By Christian Franzen
Sir Godfrey Kneller was born in Lubeck located in the Holy Roman Empire in the year 1646. His father, Zacharias, was an established portrait painter and began to teach his son how to paint at a young age. Kneller began to show promise as a young portrait painter and in his later teens was taken by Rembrandt van Rijn as an apprentice. After the conclusion of his apprenticeship, Kneller and his brother took a grand tour of Europe. They studied the old master throughout Italy and eventually settled in England in 1676.
In England, Kneller became the main portrait painter for the Duke of Monmouth. While working for the Duke, Kneller met and painted a portrait of King Charles II. Kneller was swiftly appointed to Principal Painter to the King. Kneller spent his days painting portraits of the King and the members of his court. During this time he also painted many prominent philosophers including both John Locke and Isaac Newton.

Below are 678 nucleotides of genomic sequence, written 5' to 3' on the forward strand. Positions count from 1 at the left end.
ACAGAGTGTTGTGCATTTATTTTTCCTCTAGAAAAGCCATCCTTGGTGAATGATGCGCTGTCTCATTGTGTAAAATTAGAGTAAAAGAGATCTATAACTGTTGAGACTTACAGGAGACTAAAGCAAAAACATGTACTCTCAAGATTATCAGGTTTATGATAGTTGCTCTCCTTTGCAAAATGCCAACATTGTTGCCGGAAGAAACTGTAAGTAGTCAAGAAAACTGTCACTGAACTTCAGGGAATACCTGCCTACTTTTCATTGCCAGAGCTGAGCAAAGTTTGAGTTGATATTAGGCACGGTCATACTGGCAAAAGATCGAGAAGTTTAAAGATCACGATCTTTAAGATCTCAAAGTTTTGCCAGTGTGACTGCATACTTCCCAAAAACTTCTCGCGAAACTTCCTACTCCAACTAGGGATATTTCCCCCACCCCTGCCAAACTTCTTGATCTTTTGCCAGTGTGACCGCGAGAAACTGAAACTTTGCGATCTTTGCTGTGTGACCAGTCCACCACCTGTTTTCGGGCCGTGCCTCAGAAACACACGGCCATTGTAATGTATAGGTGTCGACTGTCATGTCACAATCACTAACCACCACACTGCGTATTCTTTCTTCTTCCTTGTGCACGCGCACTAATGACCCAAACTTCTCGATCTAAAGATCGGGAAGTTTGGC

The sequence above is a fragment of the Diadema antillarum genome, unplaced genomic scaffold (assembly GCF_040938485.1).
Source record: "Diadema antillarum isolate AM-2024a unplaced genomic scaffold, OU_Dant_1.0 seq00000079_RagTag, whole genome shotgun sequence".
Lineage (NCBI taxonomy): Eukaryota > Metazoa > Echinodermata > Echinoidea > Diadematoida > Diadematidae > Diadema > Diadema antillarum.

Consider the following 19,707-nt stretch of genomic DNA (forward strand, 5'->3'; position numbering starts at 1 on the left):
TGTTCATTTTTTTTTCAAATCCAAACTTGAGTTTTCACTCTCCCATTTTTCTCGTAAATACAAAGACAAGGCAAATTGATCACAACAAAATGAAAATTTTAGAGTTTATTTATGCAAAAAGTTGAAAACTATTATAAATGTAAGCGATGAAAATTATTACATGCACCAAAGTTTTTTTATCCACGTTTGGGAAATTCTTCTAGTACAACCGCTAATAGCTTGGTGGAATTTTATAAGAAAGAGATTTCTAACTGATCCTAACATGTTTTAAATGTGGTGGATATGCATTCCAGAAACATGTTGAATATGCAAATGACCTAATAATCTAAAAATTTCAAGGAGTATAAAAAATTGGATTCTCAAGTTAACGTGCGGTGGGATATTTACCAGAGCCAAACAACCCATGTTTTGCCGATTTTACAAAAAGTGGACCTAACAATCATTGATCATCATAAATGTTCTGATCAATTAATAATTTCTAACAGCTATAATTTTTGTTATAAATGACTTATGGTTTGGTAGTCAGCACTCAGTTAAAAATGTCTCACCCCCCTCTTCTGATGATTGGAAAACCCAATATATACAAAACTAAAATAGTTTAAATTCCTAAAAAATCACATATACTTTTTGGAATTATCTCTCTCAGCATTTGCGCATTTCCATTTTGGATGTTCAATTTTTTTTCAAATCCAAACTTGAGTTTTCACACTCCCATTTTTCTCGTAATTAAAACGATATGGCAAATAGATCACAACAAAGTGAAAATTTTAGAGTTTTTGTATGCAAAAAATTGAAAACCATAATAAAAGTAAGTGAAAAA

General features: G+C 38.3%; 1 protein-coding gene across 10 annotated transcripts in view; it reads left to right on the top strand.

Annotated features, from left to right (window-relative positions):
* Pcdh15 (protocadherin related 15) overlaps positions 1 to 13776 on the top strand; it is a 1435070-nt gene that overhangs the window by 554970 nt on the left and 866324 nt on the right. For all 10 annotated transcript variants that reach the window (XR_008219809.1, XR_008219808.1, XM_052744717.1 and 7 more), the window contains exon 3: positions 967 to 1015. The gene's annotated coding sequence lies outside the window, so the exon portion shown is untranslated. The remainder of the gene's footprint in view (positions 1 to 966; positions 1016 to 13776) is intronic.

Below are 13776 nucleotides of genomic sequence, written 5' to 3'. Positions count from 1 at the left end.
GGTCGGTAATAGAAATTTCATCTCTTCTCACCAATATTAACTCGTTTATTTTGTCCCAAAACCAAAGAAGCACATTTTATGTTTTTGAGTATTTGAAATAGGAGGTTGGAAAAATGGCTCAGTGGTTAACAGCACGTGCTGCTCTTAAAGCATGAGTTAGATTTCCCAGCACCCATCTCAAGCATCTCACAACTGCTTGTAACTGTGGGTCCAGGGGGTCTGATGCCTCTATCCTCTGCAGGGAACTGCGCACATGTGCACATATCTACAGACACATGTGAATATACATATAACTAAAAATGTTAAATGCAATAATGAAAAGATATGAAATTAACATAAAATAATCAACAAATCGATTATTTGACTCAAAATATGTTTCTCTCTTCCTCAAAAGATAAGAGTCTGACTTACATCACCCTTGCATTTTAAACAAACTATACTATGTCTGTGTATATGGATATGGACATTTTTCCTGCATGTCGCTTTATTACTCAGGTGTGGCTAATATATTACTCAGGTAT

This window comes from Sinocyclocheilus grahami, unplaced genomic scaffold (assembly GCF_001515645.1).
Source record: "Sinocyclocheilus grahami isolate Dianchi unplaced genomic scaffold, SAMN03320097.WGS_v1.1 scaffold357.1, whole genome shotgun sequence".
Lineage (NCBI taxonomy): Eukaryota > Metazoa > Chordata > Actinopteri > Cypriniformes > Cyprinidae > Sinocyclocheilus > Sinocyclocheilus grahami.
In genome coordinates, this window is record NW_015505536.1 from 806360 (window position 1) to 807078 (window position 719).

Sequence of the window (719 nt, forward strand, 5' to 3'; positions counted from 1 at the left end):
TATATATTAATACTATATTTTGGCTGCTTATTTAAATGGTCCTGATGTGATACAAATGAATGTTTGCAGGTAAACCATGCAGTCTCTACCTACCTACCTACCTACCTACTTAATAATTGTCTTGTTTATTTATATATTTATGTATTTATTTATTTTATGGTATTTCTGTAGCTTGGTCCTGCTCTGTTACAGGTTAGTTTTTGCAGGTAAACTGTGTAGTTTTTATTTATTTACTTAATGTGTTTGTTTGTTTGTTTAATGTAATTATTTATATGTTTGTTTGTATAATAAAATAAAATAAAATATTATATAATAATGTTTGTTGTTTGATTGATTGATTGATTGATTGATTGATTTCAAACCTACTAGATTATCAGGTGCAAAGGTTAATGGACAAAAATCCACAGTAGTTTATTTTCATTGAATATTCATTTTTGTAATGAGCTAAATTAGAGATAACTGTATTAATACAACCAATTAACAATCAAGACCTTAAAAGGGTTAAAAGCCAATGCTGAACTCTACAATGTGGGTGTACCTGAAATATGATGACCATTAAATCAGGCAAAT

The need for Kneller to produce numerous portraits at the same time in a speedy manor lead to the founding of his own portrait studio. In the studio several different artists worked on the same portrait from sketches they had done of the subject. Kneller and his assistants relied heavily on formulaic models of the human figure so that they did not require the subject to sit for the duration of the portrait. Kneller’s portraits were in high demand by the royal courts of Great Britain until his death in 1723.